[Distutils] Working toward Linux wheel support

Leonardo Rochael Almeida leorochael at gmail.com
Thu Aug 13 21:30:31 CEST 2015

On 13 August 2015 at 11:07, Nate Coraor <nate at bx.psu.edu> wrote:

> On Wed, Aug 12, 2015 at 9:05 PM, Nathaniel Smith <njs at pobox.com> wrote:
>> On Aug 12, 2015 13:57, "Nate Coraor" <nate at bx.psu.edu> wrote:
>> >
>> > Hello all,
>> >
>> > I've implemented the wheel side of Nick's suggestion from very early in
>> this thread to support a vendor-providable binary-compatibility.cfg.
>> >
>> >   https://bitbucket.org/pypa/wheel/pull-request/54/
>> >
>> > If this is acceptable, I'll add support for it to the pip side. What
>> else should be implemented at this stage to get the PR accepted?
>> From my reading of what the Enthought and Continuum folks were saying
>> about how they are successfully distributing binaries across different
>> distributions, it sounds like the additional piece that would take this
>> from a interesting experiment to basically-immediately-usable would be to
>> teach pip that if no binary-compatibility.cfg is provided, then it should
>> assume by default that the compatible systems whose wheels should be
>> installed are: (1) the current system's exact tag,
> This should already be the case - the default tag will no longer be
> -linux_x86_64, it'd be linux_x86_64_distro_version.
>> (2) the special hard-coded tag "centos5". (That's what everyone actually
>> uses in practice, right?)
> The idea here is that we should attempt to install centos5 wheels if more
> specific wheels for the platform aren't available?

Just my opinion, but although I'm +1 on Nate's efforts, I'm -1 on both the
standard behavior for installation being the exact platform tag, and an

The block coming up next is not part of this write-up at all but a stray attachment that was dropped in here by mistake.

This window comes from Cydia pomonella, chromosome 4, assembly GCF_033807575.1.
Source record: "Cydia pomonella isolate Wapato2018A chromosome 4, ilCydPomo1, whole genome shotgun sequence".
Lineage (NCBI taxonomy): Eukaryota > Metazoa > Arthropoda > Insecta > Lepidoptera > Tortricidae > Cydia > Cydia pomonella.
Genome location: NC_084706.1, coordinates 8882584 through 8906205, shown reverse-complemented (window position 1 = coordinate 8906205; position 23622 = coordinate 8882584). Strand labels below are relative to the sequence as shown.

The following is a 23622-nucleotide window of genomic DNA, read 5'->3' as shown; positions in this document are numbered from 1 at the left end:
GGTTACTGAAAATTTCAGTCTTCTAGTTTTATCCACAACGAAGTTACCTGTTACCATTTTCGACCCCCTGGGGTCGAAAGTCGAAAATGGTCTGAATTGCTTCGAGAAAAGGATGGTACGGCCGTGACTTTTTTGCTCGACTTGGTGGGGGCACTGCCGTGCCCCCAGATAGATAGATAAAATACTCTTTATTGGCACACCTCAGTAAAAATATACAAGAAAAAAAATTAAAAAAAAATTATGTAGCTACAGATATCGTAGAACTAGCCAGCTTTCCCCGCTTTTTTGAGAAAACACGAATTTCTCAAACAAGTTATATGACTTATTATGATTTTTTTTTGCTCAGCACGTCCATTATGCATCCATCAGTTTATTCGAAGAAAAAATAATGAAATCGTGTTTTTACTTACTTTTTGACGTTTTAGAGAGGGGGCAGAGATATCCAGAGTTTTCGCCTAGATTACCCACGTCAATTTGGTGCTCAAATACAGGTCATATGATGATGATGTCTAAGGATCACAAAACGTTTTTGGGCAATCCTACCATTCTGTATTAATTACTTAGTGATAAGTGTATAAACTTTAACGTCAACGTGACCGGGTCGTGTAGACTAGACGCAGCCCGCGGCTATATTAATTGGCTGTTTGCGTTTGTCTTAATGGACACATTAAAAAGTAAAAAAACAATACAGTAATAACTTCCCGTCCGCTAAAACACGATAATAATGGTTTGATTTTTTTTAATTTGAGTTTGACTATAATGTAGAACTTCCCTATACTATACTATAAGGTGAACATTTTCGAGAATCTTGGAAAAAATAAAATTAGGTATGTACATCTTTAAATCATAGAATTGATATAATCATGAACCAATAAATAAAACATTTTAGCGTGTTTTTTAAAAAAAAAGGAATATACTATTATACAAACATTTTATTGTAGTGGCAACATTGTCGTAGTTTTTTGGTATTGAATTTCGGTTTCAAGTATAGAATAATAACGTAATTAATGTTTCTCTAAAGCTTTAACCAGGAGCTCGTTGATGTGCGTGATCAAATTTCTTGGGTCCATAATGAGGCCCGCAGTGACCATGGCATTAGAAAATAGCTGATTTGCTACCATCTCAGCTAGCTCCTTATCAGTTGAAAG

automatic fallback to cento5.

IMO, on Linux, the default should always be to opt in to the desired
platform tags.

We could make it so that the word `default` inside
`binary-compatibility.cfg` means an exact match on the distro version, so
that we could simplify the documentation.

But I don't want to upgrade to pip and suddenly find myself installing
binary wheels compiled by whomever for whatever platform I have no control
with, even assuming the best of the package builders intentions.

And I certainly don't want centos5 wheels accidentally installed on my
ubuntu servers unless I very specifically asked for them.

The tiny pain inflicted by telling users to add a one-line text file in a
very well known location (or two lines, for the added centos5), so that
they can get the benefit of binary wheels on linux, is very small compared
to the pain of repeatable install scripts suddenly behaving differently and
installing binary wheels in systems that were prepared to pay the price of
source installs, including the setting of build environment variables that
correctly tweaked their build process.


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